London Hospitals Face ‘Tsunami’ of Patients, Could Be Overwhelmed in ‘Days’

A member of the ambulance service wearing personal protective equipment is seen leading a patient (unseen) into an ambulance at St Thomas' Hospital in London on March 24, 2020. - Britain's leaders on Tuesday urged people to respect an unprecedented countrywide lockdown, saying that following advice to stay at home …

The chief executive of a body which represents hospital bosses has said that London facilities are facing a “continuous tsunami” of coronavirus patients, and that the city’s hospitals could be overwhelmed in “days”.

Chris Hopson, the head of NHS Providers which speaks for those who run Britain’s hospitals, said that even though London hospitals have increased critical care capacity from between five- and sevenfold in just two weeks, they are still “struggling”.

“They are struggling with two things: first is the explosion of demand they’re seeing in seriously ill patients. They’re saying it’s the number of patients that are arriving, the speed with which they are arriving, and how ill they are,” Mr Hopson told BBC Radio 4’s Today programme on Thursday.

He continued that while “most of them are hanging on” his contacts in London’s hospitals “talk about wave, after wave, after wave. The word that is often used to me is a continuous ‘tsunami’. I think as one [hospital] CEO said to me yesterday, ‘This is much bigger and much larger numbers with a greater degree of stretch than you could ever possibly have imagined.'”

The second issue is staff sickness, with some facilities seeing 50 per cent of medics struck down by coronavirus or self-isolating with symptoms.

He added that even with thousands more ventilators said to be coming down the pipeline in the next couple of weeks, at present that lack of availability is a “real issue” in London hospitals.

On Wednesday, Mr Hobson had tweeted that the sharp increase in demand for coronavirus treatment in London was already “off the scale”, saying: “It’s evident that a number of hospitals are on a trajectory where their critical care capacity will become full within a few days.

“CEOs report that the NHS London Regional team is working well, and hard, with them to agree the next steps to follow when this happens.”

The government announced earlier this week that the ExCeL convention centre would be turned into a 4,000-bed coronavirus field hospital — NHS Hospital Nightingale — with the first 500 beds expected to be available by next week. The United Kingdom is currently two to three weeks behind Italy, meaning the worst of the effects of the pandemic are yet to come.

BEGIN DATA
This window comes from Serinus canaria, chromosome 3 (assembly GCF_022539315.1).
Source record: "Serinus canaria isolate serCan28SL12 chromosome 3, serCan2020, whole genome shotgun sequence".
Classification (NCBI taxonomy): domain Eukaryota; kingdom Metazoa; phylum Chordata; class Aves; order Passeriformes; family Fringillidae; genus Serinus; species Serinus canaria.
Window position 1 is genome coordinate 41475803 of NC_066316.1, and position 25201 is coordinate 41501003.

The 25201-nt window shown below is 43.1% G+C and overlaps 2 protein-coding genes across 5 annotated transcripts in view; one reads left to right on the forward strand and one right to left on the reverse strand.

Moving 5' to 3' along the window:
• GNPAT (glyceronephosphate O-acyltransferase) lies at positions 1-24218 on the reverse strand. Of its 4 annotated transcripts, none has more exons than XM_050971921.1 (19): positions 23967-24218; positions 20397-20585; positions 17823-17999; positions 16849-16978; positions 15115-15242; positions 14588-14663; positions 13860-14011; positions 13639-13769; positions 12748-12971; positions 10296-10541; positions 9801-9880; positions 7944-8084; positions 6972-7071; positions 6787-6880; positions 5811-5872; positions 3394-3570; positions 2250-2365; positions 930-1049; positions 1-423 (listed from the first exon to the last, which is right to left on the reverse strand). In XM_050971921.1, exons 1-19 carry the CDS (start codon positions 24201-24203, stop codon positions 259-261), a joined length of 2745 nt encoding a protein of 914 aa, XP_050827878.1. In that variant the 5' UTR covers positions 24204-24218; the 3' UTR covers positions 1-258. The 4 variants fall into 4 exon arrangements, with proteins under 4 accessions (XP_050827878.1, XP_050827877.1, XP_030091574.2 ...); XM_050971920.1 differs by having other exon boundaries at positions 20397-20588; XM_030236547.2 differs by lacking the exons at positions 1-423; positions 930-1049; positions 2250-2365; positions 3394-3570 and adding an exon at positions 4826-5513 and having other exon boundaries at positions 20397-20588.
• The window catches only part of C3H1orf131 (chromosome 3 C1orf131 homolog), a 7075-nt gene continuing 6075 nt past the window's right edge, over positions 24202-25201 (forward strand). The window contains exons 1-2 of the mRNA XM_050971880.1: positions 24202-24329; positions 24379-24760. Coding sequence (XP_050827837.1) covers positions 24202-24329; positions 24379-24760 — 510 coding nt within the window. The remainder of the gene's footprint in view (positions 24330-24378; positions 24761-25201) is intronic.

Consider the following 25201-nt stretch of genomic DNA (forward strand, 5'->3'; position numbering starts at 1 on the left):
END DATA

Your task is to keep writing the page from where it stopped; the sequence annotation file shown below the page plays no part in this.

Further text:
Should London hospitals become overwhelmed, patients will likely be transferred and treated at the Nightingale site. Reports from Thursday claim that the Ministry of Defence, which is helping to coordinate the National Health Service response, is scoping out between five and 13 other sites across the country for field hospitals.

While Mr Hopson paints a worrying picture of London, overall government officials have said that the NHS should be “within capacity” to cope with the worst, thanks to lockdown measures and plans to increase intensive care unit capacity.

The government has also brought nearly 12,000 doctors, nurses, pharmacists, and other healthcare professionals out of recent retirement to the front lines, and 5,500 final-year student doctors and 18,700 final year nursing students have also been advanced to practical support.

However, even with a greater number of healthcare professionals, the problem remains, as mentioned by Mr Hopson, of staff sickness. Chief Medical Officer Chris Whitty said during the daily coronavirus briefing on Wednesday that the government is trialling a test for coronavirus antibodies, which if successful could help determine if NHS staff in isolation can return to work. The tests may later be available for public use.

The number of deaths in Britain from coronavirus have risen to 477, with the highest number — 414 — in England.

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